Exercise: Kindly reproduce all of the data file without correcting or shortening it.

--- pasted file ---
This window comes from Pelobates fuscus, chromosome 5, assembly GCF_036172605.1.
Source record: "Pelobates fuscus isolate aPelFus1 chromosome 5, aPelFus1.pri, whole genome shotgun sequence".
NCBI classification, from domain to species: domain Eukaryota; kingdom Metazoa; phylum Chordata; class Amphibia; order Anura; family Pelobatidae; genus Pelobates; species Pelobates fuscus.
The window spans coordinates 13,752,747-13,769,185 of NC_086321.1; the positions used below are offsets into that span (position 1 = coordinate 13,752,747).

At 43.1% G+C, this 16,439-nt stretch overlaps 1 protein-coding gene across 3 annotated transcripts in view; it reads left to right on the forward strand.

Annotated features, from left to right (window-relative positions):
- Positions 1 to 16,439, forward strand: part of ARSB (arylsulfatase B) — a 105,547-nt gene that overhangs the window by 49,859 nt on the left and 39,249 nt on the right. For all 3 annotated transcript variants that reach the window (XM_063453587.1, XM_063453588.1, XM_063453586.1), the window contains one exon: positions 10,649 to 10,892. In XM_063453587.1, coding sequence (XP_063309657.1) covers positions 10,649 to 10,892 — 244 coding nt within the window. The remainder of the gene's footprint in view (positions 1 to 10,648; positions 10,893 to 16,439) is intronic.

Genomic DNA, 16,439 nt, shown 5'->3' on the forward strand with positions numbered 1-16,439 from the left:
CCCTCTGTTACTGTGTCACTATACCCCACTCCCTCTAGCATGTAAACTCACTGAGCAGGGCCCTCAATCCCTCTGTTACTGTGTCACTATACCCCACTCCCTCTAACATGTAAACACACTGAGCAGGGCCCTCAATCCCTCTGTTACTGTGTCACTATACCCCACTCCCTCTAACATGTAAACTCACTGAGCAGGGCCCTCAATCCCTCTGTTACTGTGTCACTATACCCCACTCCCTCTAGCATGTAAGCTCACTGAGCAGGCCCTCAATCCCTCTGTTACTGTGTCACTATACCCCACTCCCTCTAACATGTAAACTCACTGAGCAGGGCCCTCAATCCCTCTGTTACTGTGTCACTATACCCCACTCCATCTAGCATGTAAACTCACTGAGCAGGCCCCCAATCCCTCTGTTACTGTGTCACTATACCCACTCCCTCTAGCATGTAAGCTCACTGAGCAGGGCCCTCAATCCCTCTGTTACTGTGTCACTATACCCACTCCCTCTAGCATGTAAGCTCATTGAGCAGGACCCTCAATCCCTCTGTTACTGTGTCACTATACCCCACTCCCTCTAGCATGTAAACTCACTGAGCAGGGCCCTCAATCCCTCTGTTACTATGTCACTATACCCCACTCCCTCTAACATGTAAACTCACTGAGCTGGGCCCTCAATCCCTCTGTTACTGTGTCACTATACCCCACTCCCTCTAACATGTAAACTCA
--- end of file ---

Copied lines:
This window comes from Pelobates fuscus, chromosome 5, assembly GCF_036172605.1.
Source record: "Pelobates fuscus isolate aPelFus1 chromosome 5, aPelFus1.pri, whole genome shotgun sequence".
NCBI classification, from domain to species: domain Eukaryota; kingdom Metazoa; phylum Chordata; class Amphibia; order Anura; family Pelobatidae; genus Pelobates; species Pelobates fuscus.
The window spans coordinates 13,752,747-13,769,185 of NC_086321.1; the positions used below are offsets into that span (position 1 = coordinate 13,752,747).

At 43.1% G+C, this 16,439-nt stretch overlaps 1 protein-coding gene across 3 annotated transcripts in view; it reads left to right on the forward strand.

Annotated features, from left to right (window-relative positions):
- Positions 1 to 16,439, forward strand: part of ARSB (arylsulfatase B) — a 105,547-nt gene that overhangs the window by 49,859 nt on the left and 39,249 nt on the right. For all 3 annotated transcript variants that reach the window (XM_063453587.1, XM_063453588.1, XM_063453586.1), the window contains one exon: positions 10,649 to 10,892. In XM_063453587.1, coding sequence (XP_063309657.1) covers positions 10,649 to 10,892 — 244 coding nt within the window. The remainder of the gene's footprint in view (positions 1 to 10,648; positions 10,893 to 16,439) is intronic.

Genomic DNA, 16,439 nt, shown 5'->3' on the forward strand with positions numbered 1-16,439 from the left:
CCCTCTGTTACTGTGTCACTATACCCCACTCCCTCTAGCATGTAAACTCACTGAGCAGGGCCCTCAATCCCTCTGTTACTGTGTCACTATACCCCACTCCCTCTAACATGTAAACACACTGAGCAGGGCCCTCAATCCCTCTGTTACTGTGTCACTATACCCCACTCCCTCTAACATGTAAACTCACTGAGCAGGGCCCTCAATCCCTCTGTTACTGTGTCACTATACCCCACTCCCTCTAGCATGTAAGCTCACTGAGCAGGCCCTCAATCCCTCTGTTACTGTGTCACTATACCCCACTCCCTCTAACATGTAAACTCACTGAGCAGGGCCCTCAATCCCTCTGTTACTGTGTCACTATACCCCACTCCATCTAGCATGTAAACTCACTGAGCAGGCCCCCAATCCCTCTGTTACTGTGTCACTATACCCACTCCCTCTAGCATGTAAGCTCACTGAGCAGGGCCCTCAATCCCTCTGTTACTGTGTCACTATACCCACTCCCTCTAGCATGTAAGCTCATTGAGCAGGACCCTCAATCCCTCTGTTACTGTGTCACTATACCCCACTCCCTCTAGCATGTAAACTCACTGAGCAGGGCCCTCAATCCCTCTGTTACTATGTCACTATACCCCACTCCCTCTAACATGTAAACTCACTGAGCTGGGCCCTCAATCCCTCTGTTACTGTGTCACTATACCCCACTCCCTCTAACATGTAAACTCA